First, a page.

Chris Newsome took the following two images of the Moon on the 29th April 2007. The first is one where the colour
has been left unprocessed so the Moon has a 'natural' appearance. In the second the colour has been processed in such a way as to bring out
the different rock types making up the lunar surface. The images are a stack of 31 frames taken with a C8-NGT/Moonlite CR-1 and a Canon
EOS300D/MPCC combination. Each single image was at 100 ASA and the exposures were of 1/200th second. To achieve the colour processing the
image was neutral colour balanced so that when the saturation was adjusted it didn't favour any one colour. Once done, the saturation was
increased in three stages of +30 and then in a couple of stages of +10. Once the final colour balance was achieved, the image was unsharp
masked and contrast adjusted to achieve the final result. The colours signify areas of differing amounts of metal in the basalts on the mare
regions, the bluer the area the more metal, the oranger the area the less metal. Mare Tranquilitatis is very blue in comparison to
neighbouring Mare Serenitatis although round the edge of Serenitatis, the metal composite is higher around the edge of the 'shoreline' in
comparison to the centre of the 'sea.' Mare Humorum (to the lower left) displays the opposite colourations to Mare Serenitatis. Sinus
Iridum, on the other hand, is very clearly low on metals and has a distinct border with Oceanus Procellarum plateau and from the processed
image Mare Frigoris, on the northern edge of the lunar face, is low on metal. Also see the NASA
GSFC picture of the day for the 7th September 2006 for a similar image by
Noel Carboni. More information on the Moon's crustal composition may be
The following image of the 12.5 day old Moon was taken by Chris Newsome on the 8th June 2006. He used a Meade LPI
camera with a Celestron C8-NGT telescope. The image is comprised of a total of 11 separate images stitched together in CS2. The 11
images are themselves comprised of a total of 1550 frames stacked in Registax. Chris comments that "The Moon was very low down in the sky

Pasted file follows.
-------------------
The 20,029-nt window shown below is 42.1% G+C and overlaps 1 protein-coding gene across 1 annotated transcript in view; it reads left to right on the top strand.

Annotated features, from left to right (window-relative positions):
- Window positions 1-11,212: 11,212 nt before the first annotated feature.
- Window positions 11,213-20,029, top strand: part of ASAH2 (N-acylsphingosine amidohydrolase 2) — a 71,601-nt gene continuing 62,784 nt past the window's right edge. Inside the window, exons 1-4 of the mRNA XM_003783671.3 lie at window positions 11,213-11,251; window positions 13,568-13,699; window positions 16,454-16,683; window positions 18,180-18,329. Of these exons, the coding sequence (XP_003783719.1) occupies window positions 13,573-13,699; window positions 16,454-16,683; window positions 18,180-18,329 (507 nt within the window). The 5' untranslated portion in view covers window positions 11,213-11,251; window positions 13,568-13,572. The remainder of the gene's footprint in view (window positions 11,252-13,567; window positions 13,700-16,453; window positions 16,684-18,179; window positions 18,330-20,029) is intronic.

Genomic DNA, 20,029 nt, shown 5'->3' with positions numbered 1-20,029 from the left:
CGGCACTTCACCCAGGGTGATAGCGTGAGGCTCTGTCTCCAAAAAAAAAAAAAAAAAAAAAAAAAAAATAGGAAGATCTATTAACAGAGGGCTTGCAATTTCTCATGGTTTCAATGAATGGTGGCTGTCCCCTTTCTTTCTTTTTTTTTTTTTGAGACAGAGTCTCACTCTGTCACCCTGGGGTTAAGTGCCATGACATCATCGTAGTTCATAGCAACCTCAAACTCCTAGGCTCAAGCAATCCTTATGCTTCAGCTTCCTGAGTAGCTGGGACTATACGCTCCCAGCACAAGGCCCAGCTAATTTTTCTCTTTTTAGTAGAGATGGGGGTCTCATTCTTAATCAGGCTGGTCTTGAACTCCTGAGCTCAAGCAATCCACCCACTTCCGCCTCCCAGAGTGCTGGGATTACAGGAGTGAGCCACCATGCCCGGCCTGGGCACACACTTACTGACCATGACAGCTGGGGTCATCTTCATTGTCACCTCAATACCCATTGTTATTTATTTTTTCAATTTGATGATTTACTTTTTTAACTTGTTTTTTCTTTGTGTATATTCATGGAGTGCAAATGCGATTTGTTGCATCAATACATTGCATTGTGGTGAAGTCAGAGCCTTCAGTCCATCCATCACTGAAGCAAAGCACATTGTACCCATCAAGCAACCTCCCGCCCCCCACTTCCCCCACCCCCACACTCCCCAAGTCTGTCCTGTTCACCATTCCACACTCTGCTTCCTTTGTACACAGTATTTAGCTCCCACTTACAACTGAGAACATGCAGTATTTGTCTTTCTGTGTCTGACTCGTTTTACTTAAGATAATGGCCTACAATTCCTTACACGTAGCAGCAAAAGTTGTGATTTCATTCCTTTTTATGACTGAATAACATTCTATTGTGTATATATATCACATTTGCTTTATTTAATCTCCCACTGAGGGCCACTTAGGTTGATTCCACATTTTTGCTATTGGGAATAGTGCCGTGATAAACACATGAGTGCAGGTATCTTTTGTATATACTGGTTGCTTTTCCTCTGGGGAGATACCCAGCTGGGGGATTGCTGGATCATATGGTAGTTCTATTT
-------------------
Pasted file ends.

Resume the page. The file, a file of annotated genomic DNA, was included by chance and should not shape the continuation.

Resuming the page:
and, bearing in mind the heat of the previous day, the atmospheric turbulence was horrendous - it was like looking through a jelly! However the
stacking process has helped in eliminating the atmospheric effects to a certain extent although the overall image is still
blurred". Looks fine to me Chris - webmaster.
Simon Allcock captured this image of the 12.26 day old Moon at 20:28 UT on the 10th February 2006. He used a
hand held Fuji Finepix A330 digital camera looking through a 32mm eyepiece on his Meade LX90 telescope. The images was then processed in
Photoshop v9 using an un-sharp mask and contrast/brightness adjustments.
Dave Selfe took the following picture on the 15th October 2005 using an Olympus C500 digital camera looking
through a 25mm eyepiece on a 200mm Orion Europa reflector.
Chris Newsome took the following picture of the 12.39 day old Moon on the 18th July 2005 using a hand held
Minolta Z2 digital camera at 135mm, 400 ASA, and an exposure of about 1 second.
The following set of 6 images show the 12 day old moon and and close ups of 5 regions on it. They were taken by
Chris Newsome on the 18th June 2005. To see these images with features named click here.
The following image by Chris Newsome taken on the 22nd March 2005 shows the bright crater
Aristarchus with the sinuous Schroter's Valley close by.
A gibbous moon rises over a hillside in the
Derbyshire Peak District in the following picture taken on the evening of Sunday
13th April 2003 by Mike Lancaster. He used an Olympus Camedia C4000 zoom